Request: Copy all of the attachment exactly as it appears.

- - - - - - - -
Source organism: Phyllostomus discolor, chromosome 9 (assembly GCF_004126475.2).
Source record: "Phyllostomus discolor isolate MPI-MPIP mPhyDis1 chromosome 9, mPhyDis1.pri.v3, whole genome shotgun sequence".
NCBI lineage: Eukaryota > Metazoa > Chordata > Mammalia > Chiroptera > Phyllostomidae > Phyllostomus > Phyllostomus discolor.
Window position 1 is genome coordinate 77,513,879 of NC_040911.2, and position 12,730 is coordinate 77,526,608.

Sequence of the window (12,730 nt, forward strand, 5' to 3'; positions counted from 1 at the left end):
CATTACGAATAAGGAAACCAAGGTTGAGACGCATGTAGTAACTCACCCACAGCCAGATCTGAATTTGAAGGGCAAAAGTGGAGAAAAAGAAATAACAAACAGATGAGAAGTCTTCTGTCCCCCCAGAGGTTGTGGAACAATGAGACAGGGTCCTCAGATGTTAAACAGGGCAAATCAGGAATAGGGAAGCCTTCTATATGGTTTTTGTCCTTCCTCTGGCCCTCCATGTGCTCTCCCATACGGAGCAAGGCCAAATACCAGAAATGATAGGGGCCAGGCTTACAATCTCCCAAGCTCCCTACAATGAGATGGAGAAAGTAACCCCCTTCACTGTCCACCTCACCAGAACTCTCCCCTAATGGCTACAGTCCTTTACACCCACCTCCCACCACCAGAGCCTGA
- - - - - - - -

Source organism: Phyllostomus discolor, chromosome 9 (assembly GCF_004126475.2).
Source record: "Phyllostomus discolor isolate MPI-MPIP mPhyDis1 chromosome 9, mPhyDis1.pri.v3, whole genome shotgun sequence".
NCBI lineage: Eukaryota > Metazoa > Chordata > Mammalia > Chiroptera > Phyllostomidae > Phyllostomus > Phyllostomus discolor.
Window position 1 is genome coordinate 77,513,879 of NC_040911.2, and position 12,730 is coordinate 77,526,608.

Sequence of the window (12,730 nt, forward strand, 5' to 3'; positions counted from 1 at the left end):
CATTACGAATAAGGAAACCAAGGTTGAGACGCATGTAGTAACTCACCCACAGCCAGATCTGAATTTGAAGGGCAAAAGTGGAGAAAAAGAAATAACAAACAGATGAGAAGTCTTCTGTCCCCCCAGAGGTTGTGGAACAATGAGACAGGGTCCTCAGATGTTAAACAGGGCAAATCAGGAATAGGGAAGCCTTCTATATGGTTTTTGTCCTTCCTCTGGCCCTCCATGTGCTCTCCCATACGGAGCAAGGCCAAATACCAGAAATGATAGGGGCCAGGCTTACAATCTCCCAAGCTCCCTACAATGAGATGGAGAAAGTAACCCCCTTCACTGTCCACCTCACCAGAACTCTCCCCTAATGGCTACAGTCCTTTACACCCACCTCCCACCACCAGAGCCTGA